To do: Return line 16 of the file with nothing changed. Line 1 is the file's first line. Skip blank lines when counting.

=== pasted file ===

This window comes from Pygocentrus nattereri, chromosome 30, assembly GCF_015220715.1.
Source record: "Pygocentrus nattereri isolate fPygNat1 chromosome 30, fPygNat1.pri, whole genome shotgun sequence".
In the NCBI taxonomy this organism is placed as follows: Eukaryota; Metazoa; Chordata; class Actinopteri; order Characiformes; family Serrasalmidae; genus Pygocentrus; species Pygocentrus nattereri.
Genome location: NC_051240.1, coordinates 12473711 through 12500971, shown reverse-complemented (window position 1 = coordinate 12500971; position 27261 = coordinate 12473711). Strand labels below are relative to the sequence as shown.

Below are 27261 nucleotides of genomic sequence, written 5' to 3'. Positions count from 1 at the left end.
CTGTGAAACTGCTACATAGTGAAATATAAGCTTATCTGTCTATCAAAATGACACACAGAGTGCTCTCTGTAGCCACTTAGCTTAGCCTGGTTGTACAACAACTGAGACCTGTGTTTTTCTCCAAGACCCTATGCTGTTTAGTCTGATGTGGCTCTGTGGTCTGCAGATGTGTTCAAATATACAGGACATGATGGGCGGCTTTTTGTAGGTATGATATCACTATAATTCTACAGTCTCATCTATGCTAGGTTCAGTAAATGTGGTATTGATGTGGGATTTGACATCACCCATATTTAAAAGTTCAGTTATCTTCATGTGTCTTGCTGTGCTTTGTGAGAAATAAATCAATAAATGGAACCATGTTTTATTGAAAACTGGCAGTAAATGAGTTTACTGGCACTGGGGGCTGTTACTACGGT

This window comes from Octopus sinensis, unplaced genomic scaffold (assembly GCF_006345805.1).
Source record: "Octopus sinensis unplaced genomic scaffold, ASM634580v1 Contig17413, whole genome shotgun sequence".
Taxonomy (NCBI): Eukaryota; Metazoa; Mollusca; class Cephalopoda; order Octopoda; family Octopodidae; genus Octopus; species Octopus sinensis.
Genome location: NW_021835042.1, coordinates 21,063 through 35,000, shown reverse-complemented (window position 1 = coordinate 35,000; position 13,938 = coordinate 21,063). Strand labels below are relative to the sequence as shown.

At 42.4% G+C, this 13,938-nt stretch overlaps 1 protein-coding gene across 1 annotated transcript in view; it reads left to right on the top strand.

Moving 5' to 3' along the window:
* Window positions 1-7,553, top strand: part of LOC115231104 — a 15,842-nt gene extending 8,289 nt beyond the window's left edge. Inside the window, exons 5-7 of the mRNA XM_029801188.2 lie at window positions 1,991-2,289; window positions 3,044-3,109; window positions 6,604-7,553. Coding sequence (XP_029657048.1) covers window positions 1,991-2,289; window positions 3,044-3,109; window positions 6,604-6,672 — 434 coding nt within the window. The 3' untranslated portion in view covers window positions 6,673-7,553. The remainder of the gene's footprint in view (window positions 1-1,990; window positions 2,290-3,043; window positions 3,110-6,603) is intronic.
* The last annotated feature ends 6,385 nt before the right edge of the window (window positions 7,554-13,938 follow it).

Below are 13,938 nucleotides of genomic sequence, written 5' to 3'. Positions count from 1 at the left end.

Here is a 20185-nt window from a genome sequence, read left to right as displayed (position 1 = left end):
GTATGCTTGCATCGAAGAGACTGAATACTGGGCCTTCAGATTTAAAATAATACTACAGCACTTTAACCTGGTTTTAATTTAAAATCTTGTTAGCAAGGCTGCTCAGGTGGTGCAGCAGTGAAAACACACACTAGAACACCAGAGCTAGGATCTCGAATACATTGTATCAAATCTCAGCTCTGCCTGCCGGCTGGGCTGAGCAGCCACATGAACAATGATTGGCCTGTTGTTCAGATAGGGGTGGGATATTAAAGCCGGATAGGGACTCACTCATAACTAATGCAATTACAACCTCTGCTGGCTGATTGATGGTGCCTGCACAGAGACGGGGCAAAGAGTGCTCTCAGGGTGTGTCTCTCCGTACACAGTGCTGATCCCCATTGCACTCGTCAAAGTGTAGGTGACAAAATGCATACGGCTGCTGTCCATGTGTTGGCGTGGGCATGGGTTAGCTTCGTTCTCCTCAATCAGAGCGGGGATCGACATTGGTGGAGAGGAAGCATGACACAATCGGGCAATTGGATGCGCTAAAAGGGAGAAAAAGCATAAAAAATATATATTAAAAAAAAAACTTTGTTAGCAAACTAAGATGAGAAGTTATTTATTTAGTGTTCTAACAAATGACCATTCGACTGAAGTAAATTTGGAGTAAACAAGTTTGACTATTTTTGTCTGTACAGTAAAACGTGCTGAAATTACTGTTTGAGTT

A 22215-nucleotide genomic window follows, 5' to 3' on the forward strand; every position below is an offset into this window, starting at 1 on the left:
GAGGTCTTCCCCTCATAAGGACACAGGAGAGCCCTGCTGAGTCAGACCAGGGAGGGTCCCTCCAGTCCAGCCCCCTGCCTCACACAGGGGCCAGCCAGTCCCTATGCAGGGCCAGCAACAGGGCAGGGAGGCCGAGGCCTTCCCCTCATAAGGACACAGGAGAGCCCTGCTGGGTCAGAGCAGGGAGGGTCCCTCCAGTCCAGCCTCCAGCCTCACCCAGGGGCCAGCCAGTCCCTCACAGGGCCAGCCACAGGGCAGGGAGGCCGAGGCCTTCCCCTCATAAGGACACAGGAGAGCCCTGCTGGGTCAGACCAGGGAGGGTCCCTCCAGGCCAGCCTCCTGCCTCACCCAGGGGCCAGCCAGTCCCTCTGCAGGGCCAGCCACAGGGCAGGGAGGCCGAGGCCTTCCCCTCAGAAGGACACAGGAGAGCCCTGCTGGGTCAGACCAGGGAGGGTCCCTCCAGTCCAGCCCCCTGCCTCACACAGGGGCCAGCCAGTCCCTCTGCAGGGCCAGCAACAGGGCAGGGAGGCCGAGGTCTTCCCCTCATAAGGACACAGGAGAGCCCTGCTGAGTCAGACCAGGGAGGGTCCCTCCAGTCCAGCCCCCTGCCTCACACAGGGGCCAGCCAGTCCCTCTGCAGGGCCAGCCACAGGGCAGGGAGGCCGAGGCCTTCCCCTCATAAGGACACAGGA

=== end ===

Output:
Here is a 20185-nt window from a genome sequence, read left to right as displayed (position 1 = left end):